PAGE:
Novel Starch for Functional Improvements
Innovative ingredients are turning up in a number of food and beverage products across categories, adding distinction to products or meeting the needs of niche market segments. One such ingredient shows functional promise in pasta, and it’s derived from an unexpected source.

NuBana Green Banana Flours are made from 100% green bananas. “We utilized different drying and processing techniques in order to develop three different products with different traits and characteristics,” says Rhonda Witwer, vice president of marketing and business development at International Agriculture Group. “NuBana N100 Green Banana Flour and NuBana N200 Green Banana Flour are native starches; they maintain the natural starch granule from the banana and deliver viscosity after cooking. NuBana P500 is pregelatinized and will thicken in cold water, making it ideal for instant applications. NuBana N200 has also been carefully dried to preserve the natural resistant starch content, making it ideal to deliver high levels of resistant starch for supplements and other raw applications.”

Both NuBana N100 Green Banana Flour and NuBana P500 have been successfully used in pasta formulations. Witwer explains that NuBana N100 replaced up to 25% of the flour in a standard, egg-based pasta formulation while NuBana P500, when used at 5%–7%, bound together pasta dough (including gluten-free) prior to cooking. “We are most excited about the use of NuBana P500 Green Banana Flour in gluten-free applications. Its clean label, fruit label is very appealing to gluten-free customers trying to avoid gums or other hydrocolloids.”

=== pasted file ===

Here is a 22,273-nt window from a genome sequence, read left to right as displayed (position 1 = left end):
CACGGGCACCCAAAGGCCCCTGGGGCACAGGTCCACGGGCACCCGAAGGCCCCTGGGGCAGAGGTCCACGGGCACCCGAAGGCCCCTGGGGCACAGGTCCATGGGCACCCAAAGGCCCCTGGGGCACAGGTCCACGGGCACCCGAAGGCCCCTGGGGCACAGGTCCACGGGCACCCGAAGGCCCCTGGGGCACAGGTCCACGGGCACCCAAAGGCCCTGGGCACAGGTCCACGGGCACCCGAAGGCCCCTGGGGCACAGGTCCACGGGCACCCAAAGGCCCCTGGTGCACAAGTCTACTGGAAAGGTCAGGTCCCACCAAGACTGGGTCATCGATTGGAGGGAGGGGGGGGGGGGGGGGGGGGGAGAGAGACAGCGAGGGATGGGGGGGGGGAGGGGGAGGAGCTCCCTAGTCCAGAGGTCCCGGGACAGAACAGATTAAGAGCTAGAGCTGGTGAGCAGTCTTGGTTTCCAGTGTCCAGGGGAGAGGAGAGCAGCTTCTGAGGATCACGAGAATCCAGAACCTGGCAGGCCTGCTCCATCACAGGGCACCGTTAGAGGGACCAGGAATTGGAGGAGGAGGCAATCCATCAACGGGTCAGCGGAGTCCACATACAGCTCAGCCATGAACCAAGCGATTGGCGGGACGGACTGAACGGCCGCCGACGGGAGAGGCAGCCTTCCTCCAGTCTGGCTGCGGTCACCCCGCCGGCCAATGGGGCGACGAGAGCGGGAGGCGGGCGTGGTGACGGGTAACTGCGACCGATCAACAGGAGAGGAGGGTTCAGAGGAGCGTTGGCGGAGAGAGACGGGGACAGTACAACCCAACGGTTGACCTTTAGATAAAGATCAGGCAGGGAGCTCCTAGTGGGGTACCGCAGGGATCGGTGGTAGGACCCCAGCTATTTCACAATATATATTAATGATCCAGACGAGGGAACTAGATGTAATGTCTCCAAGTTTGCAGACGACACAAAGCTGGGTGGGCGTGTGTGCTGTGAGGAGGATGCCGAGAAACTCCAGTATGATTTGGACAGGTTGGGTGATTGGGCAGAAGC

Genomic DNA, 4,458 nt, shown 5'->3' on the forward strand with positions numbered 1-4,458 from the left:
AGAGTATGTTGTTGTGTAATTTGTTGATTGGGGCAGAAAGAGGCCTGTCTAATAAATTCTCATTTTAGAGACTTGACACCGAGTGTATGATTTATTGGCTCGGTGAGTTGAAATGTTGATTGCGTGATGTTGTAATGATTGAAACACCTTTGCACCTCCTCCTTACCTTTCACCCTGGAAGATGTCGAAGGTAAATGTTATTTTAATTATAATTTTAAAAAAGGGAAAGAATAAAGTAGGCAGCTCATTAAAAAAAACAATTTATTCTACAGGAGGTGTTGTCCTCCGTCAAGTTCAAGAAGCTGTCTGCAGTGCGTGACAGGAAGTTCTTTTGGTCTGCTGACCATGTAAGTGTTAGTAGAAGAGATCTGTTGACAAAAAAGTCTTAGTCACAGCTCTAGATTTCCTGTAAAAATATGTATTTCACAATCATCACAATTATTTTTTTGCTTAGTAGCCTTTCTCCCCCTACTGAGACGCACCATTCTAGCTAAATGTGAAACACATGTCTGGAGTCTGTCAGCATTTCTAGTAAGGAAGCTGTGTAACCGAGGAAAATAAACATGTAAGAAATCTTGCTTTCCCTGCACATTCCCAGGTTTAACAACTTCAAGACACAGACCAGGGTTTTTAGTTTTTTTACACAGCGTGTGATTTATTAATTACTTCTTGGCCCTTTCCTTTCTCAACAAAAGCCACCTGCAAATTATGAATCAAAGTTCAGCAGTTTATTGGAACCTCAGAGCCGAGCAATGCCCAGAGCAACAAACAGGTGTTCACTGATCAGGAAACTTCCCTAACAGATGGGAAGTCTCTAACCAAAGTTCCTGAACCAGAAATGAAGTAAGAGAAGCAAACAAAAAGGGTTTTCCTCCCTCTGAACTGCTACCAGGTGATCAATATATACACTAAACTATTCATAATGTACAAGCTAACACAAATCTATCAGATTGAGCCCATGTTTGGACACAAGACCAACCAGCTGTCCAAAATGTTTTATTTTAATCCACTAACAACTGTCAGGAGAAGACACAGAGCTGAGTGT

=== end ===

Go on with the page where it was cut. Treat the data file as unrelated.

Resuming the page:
The ingredients contribute a light brown color to the finished pasta product, but do not add flavor, says Witwer. “Food manufacturers have not yet had time to commercialize pasta products containing our products, but we expect that new products will be introduced next year.” Attendees at the IFT17 event held earlier this year had the chance to learn more about NuBana Green Banana Flours; they made their debut at the expo.

From green banana flour and resistant starch to vegetable puree and pulse protein concentrates, various nontraditional ingredients are giving pasta and noodles a functional and nutritional makeover. “All in all, people love pasta as a familiar, convenient meal solution,” says Pantò. “First and foremost, they want great-tasting pasta meals with good nutrition and wholesome ingredients. Pasta is a wonderful carrier to make all the goodness of these ingredients easily available and a joy to eat.”

Next month’s Ingredients section will discuss lipids.


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Karen NachayKaren Nachay,
Senior Associate Editor
[email protected]